Thursday, February 24, 2011

Soaring Food Prices in India Lead to Protests

AP / Mustafa Quraishi
Activist Post

Food inflation continues unabated in India.  Since 2009, the price of milk, wheat, rice, pulses, and potatoes -- staple food items -- have risen by double digit percentages, putting the average urban household living on $4,000 per year under further strain.

The latest spike in food shows lentils, rice and vegetables surging 11.49% year over year for the week of Feb. 12, according to the agricultural index, putting pressure on India's government ahead of budget meetings scheduled for the coming week.

A new round of protests has been organized by the All India Trade Union Congress and the Centre for Industrial Trade Union. The rampant food inflation is made doubly painful because of growing unemployment.

The triple threat that India is experiencing of rising food prices, low wages -- particularly among the rural population -- and job insecurity is compounded by food shortages due to repeated cycles of drought and flooding.

Unrest throughout the Middle East and North Africa continues to drive fuel prices higher, leading to an increasing rate of oil inflation.  As we saw in 2008 when oil prices spiked to nearly $150/bbl, food price inflation immediately followed.

How much longer before the same perfect storm of food, fuel, inflation, and lack of employment turns the streets of America into those of Delhi? Record numbers of Americans are already on food assistance, while food prices continue to skyrocket, and U.S. lawmakers seek to cut food stamp benefits.

Additionally, as the mainstream media continues to propagate an economic recovery in America, unemployment and the standard of living continues to strain American families.  It's almost as if someone wants to provoke more food riots across the world.

Sources for this article:

7 Reasons Food Shortages Will Become a Global Crisis
5 Easy Ways to Prepare for Food Inflation

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jack said...

Well..Im from India..its carnage here if you don't have good job and high income..almost every week...the price rises by a percent or two...

Its just a matter of time...when folks won't take it anymore and choas begins....we are on edge here..

If the oil price rise with would be end of days here...its very expensive for nearly 90% of population of 1 billion to survive

Activist said...

Thank you very much for your comments, Jack. We would love to hear more from you, since you have a first-hand account. We welcome you to submit an article about how you see food prices in India and what it might lead to. Please submit directly to We will work with you to develop this article if you would like. -- Michael Edwards, co-editor, Activist Post

Anonymous said...

I'm not from India, but I've been living here for over a year now. It's actually kind of disturbing watching basic prices go up. Subway and McDonald's have raised their prices three times since I got here. I don't notice the prices of normal food stuff going up but that's mostly because the driver does the shopping.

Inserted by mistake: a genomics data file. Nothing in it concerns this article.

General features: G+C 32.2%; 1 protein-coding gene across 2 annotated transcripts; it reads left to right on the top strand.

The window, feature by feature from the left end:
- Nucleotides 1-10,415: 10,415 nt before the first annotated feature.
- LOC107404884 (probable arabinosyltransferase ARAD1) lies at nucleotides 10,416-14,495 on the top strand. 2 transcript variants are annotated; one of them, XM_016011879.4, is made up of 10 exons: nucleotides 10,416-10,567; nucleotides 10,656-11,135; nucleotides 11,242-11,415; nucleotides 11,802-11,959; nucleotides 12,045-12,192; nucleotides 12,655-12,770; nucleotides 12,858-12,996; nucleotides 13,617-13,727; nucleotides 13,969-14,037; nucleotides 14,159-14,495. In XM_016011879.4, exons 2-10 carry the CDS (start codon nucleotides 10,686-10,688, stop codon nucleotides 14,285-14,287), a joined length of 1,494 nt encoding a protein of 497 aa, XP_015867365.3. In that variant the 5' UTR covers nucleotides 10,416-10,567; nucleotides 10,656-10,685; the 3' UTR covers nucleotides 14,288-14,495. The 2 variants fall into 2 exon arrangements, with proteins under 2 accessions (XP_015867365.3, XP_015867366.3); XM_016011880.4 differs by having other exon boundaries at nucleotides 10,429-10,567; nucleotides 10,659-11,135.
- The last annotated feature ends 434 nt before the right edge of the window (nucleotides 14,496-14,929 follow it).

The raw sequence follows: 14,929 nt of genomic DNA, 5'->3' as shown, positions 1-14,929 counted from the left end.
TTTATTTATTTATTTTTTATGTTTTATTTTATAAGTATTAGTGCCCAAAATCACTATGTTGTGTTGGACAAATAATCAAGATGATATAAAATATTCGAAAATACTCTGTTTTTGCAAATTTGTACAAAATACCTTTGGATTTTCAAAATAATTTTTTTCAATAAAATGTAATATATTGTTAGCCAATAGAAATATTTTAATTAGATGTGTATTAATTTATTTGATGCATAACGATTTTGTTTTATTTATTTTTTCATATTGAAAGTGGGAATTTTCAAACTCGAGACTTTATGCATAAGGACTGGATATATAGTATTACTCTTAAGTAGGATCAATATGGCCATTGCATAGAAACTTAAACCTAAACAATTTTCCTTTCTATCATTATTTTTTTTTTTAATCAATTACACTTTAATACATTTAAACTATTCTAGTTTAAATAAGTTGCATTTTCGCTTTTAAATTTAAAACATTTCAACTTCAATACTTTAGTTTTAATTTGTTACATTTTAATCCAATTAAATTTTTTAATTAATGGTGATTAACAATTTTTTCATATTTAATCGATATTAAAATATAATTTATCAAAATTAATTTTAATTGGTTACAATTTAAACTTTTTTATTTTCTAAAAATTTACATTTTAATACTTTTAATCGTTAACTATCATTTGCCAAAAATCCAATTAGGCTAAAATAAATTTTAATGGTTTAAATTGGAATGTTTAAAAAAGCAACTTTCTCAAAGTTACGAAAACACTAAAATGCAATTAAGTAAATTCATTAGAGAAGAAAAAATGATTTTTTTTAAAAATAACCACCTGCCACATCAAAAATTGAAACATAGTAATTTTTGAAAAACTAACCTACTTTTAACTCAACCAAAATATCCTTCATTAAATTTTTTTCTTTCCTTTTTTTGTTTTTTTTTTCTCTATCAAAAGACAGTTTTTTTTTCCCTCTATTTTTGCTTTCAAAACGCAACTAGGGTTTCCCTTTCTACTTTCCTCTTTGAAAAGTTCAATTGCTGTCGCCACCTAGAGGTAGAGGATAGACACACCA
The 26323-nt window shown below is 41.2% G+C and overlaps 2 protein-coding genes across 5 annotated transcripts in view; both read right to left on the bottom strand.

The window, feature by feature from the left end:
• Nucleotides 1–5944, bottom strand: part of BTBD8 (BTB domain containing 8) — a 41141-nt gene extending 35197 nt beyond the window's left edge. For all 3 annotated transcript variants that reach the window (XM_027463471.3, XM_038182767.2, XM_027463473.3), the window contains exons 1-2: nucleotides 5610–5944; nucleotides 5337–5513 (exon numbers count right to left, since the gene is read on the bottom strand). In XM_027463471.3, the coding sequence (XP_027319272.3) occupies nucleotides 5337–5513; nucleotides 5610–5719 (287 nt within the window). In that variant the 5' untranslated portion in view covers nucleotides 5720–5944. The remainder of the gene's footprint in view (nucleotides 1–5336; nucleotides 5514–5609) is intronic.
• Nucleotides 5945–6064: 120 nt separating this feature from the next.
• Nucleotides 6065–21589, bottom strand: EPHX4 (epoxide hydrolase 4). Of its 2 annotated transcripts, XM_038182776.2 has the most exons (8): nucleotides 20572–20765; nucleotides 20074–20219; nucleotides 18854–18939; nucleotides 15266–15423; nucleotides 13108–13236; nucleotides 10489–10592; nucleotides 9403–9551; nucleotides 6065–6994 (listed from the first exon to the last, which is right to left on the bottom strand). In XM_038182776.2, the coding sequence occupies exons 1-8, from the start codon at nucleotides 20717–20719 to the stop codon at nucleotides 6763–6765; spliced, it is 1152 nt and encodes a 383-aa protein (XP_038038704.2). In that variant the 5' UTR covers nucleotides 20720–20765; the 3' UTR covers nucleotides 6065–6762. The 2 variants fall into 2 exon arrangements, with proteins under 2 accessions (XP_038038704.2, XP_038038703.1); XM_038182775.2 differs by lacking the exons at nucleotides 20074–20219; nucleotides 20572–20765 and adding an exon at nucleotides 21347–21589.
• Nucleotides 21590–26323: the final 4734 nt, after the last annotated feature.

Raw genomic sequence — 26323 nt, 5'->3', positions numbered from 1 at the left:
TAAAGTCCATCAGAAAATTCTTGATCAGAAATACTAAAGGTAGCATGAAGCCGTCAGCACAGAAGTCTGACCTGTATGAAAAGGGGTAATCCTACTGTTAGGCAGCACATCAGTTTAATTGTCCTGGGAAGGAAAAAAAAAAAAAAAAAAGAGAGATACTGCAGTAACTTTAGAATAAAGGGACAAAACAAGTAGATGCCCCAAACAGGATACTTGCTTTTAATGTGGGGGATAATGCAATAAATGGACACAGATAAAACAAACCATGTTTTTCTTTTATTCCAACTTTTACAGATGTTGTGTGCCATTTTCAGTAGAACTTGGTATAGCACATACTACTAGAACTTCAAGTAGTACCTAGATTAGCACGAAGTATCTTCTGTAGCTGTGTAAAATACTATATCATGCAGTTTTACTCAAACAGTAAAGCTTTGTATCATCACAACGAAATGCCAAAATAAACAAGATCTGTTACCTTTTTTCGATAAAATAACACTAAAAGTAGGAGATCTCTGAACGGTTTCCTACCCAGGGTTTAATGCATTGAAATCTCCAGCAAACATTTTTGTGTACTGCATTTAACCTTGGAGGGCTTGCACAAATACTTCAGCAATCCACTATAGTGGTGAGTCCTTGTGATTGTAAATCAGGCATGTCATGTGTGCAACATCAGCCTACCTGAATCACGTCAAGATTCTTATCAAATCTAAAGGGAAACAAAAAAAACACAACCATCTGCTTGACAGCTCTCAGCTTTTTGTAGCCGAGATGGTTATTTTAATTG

One thing to add in to the price rise equation is the price of housing. This seems to rise faster than the price of food. An apartment in one of the major cities is easily comparable to New York or London, and rising faster. Even a minor city is expensive. I have a three bedroom place in a minor city at $1500 a month. Given it's condition, very good for India but far below standard in the West, it might be something like $1800 in a place like Boston.

As jack said, if you have a good, read Western level or above, income you're ok. If you're a normal employee, you're screwed. The discrepancy between rich and poor isn't as high as it is in America, but it's much more noticeable because of the poverty of the average person. When a big BMW flies past a guy with a camel drawn cart, honking for the cart to get out of the way, it has to cause more resentment than the same car quietly passing a Honda in the US.

That said, India has a few things going for it. First and foremost, the private gold holdings here could equal the rest of the world combined. Most of it is in the hands of the rich, with only a small fraction of it on the books. Investment and growth at least equal the true rate of inflation here, and can continue at that pace even during a global currency crisis because all the business families I know of hold much of their wealth in real assets.

pradip gharpure said...

Higher and rising prices of milk every quarter, rising sugar and rice prices, even sky rocketing price rise of onions, is shameful for the Government. The present Agricultural Minister is main culprit. He is sponsoring price rises by declaring or indicating price rise in advance and it is followed immediately. Finance MInister is also for Big business houses. For want of strong opposition all these things are tolerated by people. But i feel they will teach lesson to congress and National congress ,in particular, in coming elections.
Lot of public money is wasted in packages for agriculture, free water, electricity, inputs, and no tax for agricultural sectors. They are really looting indian economy.

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